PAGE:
June 2023 Issue,
Volume 91, No. 6
Sarah Frances Whiting developed innovative and influential laboratory work in her introductory astronomy classes at Wellesley College in the late 1800s and early 1900s. Whiting was strongly influenced by Edward Pickering and the early physics laboratory education at the Massachusetts Institute of Technology. This article explores the early development of laboratory work in astronomy education at Wellesley and Whiting's underlying philosophy of education. By laboratory work, Whiting meant day-time work, including work with astronomical photographs and spectroscopy. Her pedagogy was encapsulated in her phrase “to sharpen the pencil sharpens the mind,” which referenced the importance of a student's familiarity with tools as well as the role of drawing in astronomical work. Whiting further modeled her instruction after the work being conducted at the Harvard College Observatory in order to prepare her students for potential future employment as astronomers.
In this issue: June 2023 by Joseph C. Amato; John Essick; Harvey Gould; Claire A. Marrache-Kikuchi; Raina Olsen; Beth Parks; Donald Salisbury; Jan Tobochnik. DOI: 10.1119/5.0155778.
LETTERS TO THE EDITOR
The computer revolution in physics education? It's here! by Edward F. Redish. DOI: 10.1119/5.0155772
Please enjoy this letter and consider writing one yourself. I'd love to hear from you.
Sarah Frances Whiting, pioneer of laboratory instruction in astronomy by Joanna Behrman. DOI: 10.1119/5.0131617
It is hard to imagine teaching physics or astronomy without a laboratory component, but that was the common state of affairs in the late 19th century in the United States. Sarah Frances Whiting was among the first educators to make lab work central to the teaching of astronomy. This article discusses the influences on her work, the challenges she faced, and the “hands-on” teaching philosophy she adopted as she launched laboratory instruction at Wellesley College.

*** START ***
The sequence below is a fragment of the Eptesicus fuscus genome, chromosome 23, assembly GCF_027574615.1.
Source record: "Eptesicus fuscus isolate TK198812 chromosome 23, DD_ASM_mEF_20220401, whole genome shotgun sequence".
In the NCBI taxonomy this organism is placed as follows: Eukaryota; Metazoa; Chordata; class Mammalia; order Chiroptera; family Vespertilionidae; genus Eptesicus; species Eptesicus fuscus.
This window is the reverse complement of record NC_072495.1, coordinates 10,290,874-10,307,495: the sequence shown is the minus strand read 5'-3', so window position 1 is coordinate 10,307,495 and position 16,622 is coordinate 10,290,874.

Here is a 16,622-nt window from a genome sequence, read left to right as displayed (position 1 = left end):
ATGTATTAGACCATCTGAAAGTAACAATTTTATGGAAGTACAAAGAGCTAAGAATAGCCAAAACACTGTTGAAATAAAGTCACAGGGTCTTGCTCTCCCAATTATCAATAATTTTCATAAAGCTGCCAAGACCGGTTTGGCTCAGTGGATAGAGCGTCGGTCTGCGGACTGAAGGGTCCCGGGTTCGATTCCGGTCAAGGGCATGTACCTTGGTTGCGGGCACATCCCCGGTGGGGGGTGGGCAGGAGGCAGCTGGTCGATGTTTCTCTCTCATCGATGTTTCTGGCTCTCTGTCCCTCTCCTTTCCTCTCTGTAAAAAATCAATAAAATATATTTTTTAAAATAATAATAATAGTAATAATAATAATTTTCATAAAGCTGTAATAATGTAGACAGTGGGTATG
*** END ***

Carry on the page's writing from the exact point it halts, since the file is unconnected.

Optimal trajectories for symmetric turns by Stephen Kaczkowski. DOI: 10.1119/5.0114235
Say that you're traveling along a wide, straight road and suddenly realize that you want to be going the other direction. What's the fastest way to turn around, if you're constrained by the maximum acceleration due to friction with the road? This sort of constrained motion problem has a long history in physics. The solution, which shows the importance of choosing the right variables, could make a good starting point for student projects in mechanics.
Investigating the magnetic field outside small accelerator magnet analogs via experiment, simulation, and theory by Kelley D. Sullivan; Antara Sen; M. C. Sullivan. DOI: 10.1119/5.0068701
In upper-level electromagnetism, multipole expansions are one of the standard tools used to solve Laplace's equation. However, it's hard to gain a physical intuition for the higher order multipoles. This paper shows how students can gain understanding of multipole fields, while also gaining skills in numerical computation, simulation, data collection, and analysis, by measuring and modeling the magnetic fields of configurations of commercially available magnets. The measurements can be made using a smartphone sensor, and the open-source Python library Magpylib can be used to simulate the fields. The modular organization allows instructors to pick and choose among multiple activities according to the ability and interest of their students.
A magnet falling inside a conducting pipe: Dependence of the drag force on the magnet orientation by Chang Hyeon Lee; Byung-Yoon Park. DOI: 10.1119/5.0062860
Dropping a magnet in a conducting pipe to visualize the eddy current-induced braking is a classic classroom demonstration of induction. Usually, the magnet is dropped in such a way that its magnetic moment is vertical. Here, the authors explore what happens if the magnetic moment is horizontal. Then, the eddy currents are not of cylindrical symmetry, so that things get more complicated. Rather than solving Maxwell's equations numerically, the authors show that the problem is equivalent to having the magnet fall in a quadrupolar magnetic field. They can then derive the expression of the drag force for various magnetic moment orientations. The model is validated through experiment. All or part of this combination of classical electromagnetism, modeling and experiment could be used as an undergraduate exercise, a student project, or a numerical physics problem.